A prominent religious seminary in Pakistan has backed polio vaccinations, saying they are not un-Islamic. The decree was issued by the school’s head, Maulana Sami ul-Haq, who urged parents to immunize their children. Darul Uloom Haqqania wields great influence with Taliban groups.
The fatwa comes amid a decade-long campaign of violence by Islamist groups against health workers who they accuse of being spies or part of a Western plot to sterilize Muslims. There was no immediate response to the decree from the Taliban and a ban on polio vaccination imposed by the militants in Pakistan’s Waziristan tribal region is still in place, the BBC’s M. Ilyas Khan in Islamabad reports. A number of health workers administering polio drops to children have been killed in the past year by militants across Pakistan.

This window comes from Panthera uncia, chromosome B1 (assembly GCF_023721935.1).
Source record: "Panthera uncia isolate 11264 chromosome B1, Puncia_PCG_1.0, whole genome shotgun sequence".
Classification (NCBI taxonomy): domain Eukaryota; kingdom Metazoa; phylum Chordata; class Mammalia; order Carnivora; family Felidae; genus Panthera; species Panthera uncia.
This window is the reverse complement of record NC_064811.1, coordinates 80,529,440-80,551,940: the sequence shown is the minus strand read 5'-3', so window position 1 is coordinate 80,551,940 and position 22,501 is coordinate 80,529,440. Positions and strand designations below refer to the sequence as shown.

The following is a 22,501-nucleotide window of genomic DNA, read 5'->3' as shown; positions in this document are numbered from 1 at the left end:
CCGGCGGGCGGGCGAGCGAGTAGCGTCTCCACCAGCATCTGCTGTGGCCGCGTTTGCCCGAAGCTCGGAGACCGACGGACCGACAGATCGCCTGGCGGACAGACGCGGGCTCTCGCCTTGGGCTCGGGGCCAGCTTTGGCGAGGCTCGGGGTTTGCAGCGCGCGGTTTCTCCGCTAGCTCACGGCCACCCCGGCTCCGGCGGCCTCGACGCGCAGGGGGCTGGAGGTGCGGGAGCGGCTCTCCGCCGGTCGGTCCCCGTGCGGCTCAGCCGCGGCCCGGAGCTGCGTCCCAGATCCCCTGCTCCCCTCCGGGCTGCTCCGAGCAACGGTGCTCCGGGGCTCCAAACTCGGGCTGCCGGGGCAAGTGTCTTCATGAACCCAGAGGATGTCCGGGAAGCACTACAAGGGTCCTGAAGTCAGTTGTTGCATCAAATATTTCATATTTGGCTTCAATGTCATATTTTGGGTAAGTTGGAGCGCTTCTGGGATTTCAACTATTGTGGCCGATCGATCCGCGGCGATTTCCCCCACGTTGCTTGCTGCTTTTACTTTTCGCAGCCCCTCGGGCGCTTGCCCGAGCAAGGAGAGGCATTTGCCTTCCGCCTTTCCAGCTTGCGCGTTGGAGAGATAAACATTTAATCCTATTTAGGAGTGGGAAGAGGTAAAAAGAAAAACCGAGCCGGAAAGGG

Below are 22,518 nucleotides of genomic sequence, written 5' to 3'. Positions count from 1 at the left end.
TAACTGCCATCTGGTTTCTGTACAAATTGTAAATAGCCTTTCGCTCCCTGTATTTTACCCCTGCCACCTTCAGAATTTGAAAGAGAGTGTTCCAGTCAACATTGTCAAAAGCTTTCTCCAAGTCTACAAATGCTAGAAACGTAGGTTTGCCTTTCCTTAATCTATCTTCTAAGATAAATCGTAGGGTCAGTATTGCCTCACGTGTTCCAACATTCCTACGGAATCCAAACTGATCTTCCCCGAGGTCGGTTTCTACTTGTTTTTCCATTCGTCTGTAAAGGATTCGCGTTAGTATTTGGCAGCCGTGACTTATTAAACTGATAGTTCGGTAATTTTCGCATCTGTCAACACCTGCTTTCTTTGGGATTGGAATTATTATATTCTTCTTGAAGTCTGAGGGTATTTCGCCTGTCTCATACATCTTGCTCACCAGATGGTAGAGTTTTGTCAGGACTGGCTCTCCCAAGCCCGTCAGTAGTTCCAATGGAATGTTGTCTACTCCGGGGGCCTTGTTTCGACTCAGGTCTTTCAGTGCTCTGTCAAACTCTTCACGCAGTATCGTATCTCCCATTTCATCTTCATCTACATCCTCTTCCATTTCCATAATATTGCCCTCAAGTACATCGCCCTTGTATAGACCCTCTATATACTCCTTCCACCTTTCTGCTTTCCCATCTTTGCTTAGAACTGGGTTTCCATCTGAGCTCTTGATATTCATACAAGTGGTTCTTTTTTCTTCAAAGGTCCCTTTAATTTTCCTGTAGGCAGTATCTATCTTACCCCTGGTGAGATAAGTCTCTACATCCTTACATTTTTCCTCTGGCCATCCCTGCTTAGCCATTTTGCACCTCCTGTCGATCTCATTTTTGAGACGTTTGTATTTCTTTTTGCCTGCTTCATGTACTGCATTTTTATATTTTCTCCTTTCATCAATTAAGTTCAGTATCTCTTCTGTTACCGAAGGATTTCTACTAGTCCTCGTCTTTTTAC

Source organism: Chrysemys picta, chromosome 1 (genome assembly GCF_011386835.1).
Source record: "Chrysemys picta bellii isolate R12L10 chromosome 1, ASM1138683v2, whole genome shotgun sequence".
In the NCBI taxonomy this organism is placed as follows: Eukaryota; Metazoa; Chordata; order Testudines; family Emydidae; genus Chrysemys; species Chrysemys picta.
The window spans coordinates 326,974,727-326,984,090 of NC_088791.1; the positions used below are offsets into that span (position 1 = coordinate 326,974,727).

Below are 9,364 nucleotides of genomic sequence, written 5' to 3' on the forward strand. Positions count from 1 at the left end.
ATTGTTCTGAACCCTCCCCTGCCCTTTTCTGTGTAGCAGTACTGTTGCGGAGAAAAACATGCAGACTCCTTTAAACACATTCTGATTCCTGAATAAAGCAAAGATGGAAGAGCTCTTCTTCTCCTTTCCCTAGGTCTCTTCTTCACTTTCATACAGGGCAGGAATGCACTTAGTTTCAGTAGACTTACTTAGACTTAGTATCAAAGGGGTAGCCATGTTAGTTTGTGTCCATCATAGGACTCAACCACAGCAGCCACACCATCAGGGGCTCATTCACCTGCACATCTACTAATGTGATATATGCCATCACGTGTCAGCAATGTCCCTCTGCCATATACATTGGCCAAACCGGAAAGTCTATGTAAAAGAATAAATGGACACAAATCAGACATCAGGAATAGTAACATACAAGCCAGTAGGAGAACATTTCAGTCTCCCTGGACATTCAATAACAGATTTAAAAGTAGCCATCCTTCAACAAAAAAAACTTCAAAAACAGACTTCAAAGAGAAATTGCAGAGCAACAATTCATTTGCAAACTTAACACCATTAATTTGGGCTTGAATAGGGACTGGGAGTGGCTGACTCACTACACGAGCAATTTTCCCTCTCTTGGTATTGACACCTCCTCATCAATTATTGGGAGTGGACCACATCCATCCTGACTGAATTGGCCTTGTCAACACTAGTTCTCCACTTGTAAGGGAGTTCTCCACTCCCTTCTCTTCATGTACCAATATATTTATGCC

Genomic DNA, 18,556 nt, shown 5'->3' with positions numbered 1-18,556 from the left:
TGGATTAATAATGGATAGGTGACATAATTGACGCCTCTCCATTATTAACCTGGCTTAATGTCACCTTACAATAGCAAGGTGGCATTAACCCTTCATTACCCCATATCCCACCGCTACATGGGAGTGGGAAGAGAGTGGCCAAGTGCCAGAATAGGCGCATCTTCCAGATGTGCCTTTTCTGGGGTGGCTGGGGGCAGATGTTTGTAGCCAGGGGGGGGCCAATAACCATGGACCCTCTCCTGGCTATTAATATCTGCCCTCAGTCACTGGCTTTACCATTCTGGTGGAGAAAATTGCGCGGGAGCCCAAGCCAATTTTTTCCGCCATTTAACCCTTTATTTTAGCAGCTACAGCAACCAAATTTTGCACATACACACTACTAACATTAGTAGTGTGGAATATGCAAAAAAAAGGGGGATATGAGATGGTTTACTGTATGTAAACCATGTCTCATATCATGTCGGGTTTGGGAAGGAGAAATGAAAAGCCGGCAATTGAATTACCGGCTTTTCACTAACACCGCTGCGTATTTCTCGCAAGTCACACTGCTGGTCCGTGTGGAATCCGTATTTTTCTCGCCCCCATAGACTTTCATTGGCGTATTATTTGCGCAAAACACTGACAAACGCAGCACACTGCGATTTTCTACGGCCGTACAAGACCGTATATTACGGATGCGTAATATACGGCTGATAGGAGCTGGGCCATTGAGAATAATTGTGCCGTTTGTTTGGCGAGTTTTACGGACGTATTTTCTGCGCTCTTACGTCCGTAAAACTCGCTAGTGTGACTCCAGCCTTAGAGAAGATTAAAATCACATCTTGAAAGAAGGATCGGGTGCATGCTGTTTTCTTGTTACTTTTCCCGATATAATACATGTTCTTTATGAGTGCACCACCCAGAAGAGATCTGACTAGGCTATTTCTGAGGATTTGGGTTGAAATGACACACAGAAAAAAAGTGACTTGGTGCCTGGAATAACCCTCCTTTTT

There were 35 cases of polio in Pakistan in 2012, according to the Polio Eradication Initiative. Pakistan is one of only three countries where polio remains endemic, due in part to militant resistance to polio mass vaccination campaigns. Nigeria and Afghanistan are the others.
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